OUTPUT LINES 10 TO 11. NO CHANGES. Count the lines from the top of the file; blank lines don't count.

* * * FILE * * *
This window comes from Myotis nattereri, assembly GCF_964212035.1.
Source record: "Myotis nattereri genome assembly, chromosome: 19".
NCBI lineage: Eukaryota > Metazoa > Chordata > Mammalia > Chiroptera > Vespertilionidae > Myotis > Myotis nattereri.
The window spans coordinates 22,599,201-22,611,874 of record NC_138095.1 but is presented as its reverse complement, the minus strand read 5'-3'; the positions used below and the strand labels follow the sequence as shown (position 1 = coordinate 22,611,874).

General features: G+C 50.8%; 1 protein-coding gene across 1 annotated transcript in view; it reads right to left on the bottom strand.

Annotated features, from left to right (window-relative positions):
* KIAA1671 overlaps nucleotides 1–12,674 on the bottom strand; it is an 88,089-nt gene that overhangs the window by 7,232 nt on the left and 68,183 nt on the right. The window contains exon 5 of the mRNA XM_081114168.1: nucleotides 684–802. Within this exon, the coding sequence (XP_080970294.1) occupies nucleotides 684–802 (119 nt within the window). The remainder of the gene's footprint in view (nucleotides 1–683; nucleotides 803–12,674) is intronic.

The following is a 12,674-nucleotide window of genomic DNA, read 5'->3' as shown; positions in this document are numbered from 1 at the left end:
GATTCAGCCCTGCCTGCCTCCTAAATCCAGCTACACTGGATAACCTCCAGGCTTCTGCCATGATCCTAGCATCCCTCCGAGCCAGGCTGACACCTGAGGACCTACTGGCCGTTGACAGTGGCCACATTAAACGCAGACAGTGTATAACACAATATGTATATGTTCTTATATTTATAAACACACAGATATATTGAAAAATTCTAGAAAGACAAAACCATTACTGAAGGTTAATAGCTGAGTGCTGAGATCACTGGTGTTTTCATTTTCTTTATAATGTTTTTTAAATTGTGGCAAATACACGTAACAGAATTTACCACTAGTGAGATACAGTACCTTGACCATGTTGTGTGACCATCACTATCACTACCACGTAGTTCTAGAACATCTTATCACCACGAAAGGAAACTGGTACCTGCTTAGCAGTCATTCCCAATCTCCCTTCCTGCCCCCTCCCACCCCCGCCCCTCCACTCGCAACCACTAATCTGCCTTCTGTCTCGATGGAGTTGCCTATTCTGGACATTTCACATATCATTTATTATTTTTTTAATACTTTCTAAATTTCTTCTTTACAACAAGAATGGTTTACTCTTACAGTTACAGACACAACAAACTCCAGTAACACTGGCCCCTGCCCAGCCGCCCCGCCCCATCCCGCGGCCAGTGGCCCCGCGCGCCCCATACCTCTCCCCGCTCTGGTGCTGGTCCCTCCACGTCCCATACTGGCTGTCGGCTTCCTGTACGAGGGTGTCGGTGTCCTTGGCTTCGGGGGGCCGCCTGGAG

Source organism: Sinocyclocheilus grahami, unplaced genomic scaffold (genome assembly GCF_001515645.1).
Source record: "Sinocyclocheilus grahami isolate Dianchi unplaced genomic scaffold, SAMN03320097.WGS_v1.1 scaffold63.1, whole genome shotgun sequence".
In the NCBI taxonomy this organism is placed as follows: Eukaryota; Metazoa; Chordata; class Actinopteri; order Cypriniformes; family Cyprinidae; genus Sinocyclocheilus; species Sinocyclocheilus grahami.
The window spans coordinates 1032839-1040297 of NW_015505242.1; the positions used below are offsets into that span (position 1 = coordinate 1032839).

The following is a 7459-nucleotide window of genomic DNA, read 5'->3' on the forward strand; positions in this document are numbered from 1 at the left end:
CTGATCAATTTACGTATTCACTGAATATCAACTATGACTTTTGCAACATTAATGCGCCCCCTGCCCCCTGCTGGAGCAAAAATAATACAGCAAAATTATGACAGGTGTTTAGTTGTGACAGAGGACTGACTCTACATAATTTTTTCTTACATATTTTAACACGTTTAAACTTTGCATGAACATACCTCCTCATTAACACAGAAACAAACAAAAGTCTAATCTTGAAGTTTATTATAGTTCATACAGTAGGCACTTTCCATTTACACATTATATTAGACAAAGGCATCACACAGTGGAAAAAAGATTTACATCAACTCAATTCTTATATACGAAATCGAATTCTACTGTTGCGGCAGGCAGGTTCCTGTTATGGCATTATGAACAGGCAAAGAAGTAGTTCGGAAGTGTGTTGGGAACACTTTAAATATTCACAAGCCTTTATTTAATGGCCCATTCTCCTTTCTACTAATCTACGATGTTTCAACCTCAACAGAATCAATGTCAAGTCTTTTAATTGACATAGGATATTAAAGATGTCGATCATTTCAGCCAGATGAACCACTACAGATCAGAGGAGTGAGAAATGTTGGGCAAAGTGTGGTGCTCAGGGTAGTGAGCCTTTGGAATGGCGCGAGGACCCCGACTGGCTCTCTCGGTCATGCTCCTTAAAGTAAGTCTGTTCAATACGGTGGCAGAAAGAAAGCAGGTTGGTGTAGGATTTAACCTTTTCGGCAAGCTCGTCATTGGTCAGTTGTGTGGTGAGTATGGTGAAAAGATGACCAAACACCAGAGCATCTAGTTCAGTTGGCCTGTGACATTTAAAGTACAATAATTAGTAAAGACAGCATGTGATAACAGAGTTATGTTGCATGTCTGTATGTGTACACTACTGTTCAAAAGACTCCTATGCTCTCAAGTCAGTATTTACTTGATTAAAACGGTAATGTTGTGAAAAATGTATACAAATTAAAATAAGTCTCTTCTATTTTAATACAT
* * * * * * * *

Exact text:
Source organism: Sinocyclocheilus grahami, unplaced genomic scaffold (genome assembly GCF_001515645.1).
Source record: "Sinocyclocheilus grahami isolate Dianchi unplaced genomic scaffold, SAMN03320097.WGS_v1.1 scaffold63.1, whole genome shotgun sequence".